However, the sciences were then broken down to hard or physical sciences which include science, technology, engineering and mathematics, or STEM.

“Although there is a recent developmental focus on teaching STEM by most universities, enrolment is still low – a reason why most employers still find it hard to get the right skills to employ,” said Manyora.

Kenya’s Education Cabinet Secretary Dr Fred Matiang’i recently announced that the government was shifting its policy by putting more resources into promoting STEM in technical training institutions.

Differentiated unit cost system

Matiang’i said the move was necessary as there is need to balance the ratio of artisans, technicians and professionals in appropriate fields.

And early this year the cabinet secretary announced that students pursuing science courses in universities will, from July, receive more funding than those taking humanities, in a move aimed at increasing enrolment in STEM courses. Known as the differentiated unit cost system, the new approach will also see universities offering STEM courses receiving higher capitation to facilitate the construction of laboratories, the purchase of equipment and training of students.

“There is need for a deliberate focus on programme and initiatives by both the universities and government to engage and grow in STEM in order for Kenya to realize the critical human resource base that will help achieve and sustainably drive its Vision 2030 initiative,” said Manyora.

The study also shows that many firms seek consultants and recruit employees based on the university reputation and perceptions of that reputation.

The study also found that there is a strong positive correlation between the number of science courses that a university offers, its global ranking and its ability to attract research grants and funding.

“Universities with the largest number of science courses are ranked highly. Also they have high potential of being funded unlike those with low science courses, hence low ranking and low grants in turn,” says the report.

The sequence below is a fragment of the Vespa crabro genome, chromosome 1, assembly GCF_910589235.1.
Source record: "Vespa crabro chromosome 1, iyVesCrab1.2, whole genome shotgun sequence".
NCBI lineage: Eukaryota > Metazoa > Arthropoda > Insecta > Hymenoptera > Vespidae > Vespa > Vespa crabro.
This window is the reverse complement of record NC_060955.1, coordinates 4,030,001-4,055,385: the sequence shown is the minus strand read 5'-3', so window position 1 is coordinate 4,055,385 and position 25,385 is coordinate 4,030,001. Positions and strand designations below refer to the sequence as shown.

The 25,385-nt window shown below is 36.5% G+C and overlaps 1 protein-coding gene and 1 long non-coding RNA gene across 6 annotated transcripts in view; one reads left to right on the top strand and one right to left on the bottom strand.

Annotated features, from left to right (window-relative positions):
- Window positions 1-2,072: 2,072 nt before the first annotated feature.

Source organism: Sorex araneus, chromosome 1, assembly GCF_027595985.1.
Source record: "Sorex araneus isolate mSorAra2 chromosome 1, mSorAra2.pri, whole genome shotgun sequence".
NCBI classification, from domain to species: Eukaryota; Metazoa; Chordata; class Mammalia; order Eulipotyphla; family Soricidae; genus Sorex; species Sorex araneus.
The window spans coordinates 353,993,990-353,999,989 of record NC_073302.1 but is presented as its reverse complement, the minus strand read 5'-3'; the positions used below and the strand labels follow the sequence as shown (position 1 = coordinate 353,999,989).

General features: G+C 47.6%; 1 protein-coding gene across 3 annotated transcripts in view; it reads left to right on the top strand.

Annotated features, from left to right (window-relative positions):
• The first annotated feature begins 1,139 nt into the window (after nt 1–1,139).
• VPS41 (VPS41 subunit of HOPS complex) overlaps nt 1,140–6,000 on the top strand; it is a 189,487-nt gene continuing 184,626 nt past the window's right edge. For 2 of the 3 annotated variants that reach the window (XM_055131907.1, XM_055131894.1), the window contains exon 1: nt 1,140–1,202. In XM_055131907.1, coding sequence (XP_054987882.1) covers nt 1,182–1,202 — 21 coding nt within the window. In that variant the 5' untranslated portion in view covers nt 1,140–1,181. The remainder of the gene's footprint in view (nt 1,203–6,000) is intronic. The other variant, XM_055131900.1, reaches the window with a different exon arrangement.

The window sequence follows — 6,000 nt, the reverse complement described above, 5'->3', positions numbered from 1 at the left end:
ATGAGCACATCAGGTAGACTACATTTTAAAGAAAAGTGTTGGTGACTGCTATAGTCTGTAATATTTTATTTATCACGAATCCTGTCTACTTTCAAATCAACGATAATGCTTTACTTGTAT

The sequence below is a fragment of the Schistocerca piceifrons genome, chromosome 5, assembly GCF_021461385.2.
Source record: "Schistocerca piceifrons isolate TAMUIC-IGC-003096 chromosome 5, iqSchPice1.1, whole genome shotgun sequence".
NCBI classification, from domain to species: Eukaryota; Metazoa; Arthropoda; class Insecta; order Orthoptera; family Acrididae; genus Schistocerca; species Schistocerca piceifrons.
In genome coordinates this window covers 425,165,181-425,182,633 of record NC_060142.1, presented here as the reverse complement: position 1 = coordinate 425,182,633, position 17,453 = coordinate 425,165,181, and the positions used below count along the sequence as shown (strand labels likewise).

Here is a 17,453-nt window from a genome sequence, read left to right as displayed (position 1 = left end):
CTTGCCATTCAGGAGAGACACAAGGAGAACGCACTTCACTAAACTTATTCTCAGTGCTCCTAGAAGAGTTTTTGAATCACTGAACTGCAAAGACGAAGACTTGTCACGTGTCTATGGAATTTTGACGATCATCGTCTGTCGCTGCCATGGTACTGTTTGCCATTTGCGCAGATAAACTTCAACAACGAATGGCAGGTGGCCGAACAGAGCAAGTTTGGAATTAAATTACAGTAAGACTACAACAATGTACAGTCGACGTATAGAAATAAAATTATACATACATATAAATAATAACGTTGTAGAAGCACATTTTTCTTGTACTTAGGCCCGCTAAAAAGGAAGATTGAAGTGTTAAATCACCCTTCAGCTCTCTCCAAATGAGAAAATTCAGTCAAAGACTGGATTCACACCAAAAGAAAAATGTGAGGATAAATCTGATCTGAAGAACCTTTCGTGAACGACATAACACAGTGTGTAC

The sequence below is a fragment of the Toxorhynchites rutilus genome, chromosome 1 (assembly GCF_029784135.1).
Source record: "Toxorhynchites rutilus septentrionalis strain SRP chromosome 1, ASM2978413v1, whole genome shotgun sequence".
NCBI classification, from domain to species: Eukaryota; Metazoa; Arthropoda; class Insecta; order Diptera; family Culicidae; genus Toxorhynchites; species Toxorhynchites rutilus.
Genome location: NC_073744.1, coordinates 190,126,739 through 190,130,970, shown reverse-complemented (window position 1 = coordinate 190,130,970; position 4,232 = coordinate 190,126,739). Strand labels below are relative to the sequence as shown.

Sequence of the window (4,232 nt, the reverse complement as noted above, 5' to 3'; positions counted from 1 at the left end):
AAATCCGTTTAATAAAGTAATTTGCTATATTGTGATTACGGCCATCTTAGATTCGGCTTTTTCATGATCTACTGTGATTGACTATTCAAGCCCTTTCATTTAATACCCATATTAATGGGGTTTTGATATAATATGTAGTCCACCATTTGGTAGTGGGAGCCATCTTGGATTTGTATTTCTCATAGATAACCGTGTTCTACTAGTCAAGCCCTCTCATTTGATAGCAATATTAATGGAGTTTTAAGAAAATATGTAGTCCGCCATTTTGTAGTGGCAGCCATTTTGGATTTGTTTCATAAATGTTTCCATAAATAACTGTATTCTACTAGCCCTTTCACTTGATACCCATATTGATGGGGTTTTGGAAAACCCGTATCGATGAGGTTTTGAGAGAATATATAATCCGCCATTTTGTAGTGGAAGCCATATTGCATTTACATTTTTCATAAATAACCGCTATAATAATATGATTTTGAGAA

According to the study only 49% of science graduates were considered by employers to be well-trained while most employees believe that government should invest more in science training.

The study showed that 38% of employers sampled said sciences have more job opportunities compared to arts at 32%, while 30% of respondents argued that both sciences and arts provide employment opportunities.


There is need for inter- and intra-university collaboration, to allow for shared resources, academic programmes and innovative concepts, as this will definitely reduce the high risk of over-duplication of science programmes across universities as lower ranked universities imitate highly ranked ones.

The report recommends greater outreach, dissemination, benchmarking, stakeholder involvement in setting the STEM agenda, an improvement in access to updated research infrastructure like libraries, laboratories and ICT equipment, ensuring the availability of informed data on universities, and the utilisation of university research in policy making and national development.

The report urges the government to encourage female students to pursue STEM studies and refine collaboration and linkages with local, regional and international partners.

It notes that there is a need for increased funding for STEM programmes in both private and public universities, and for research funds to be shared more equitably among private and public universities.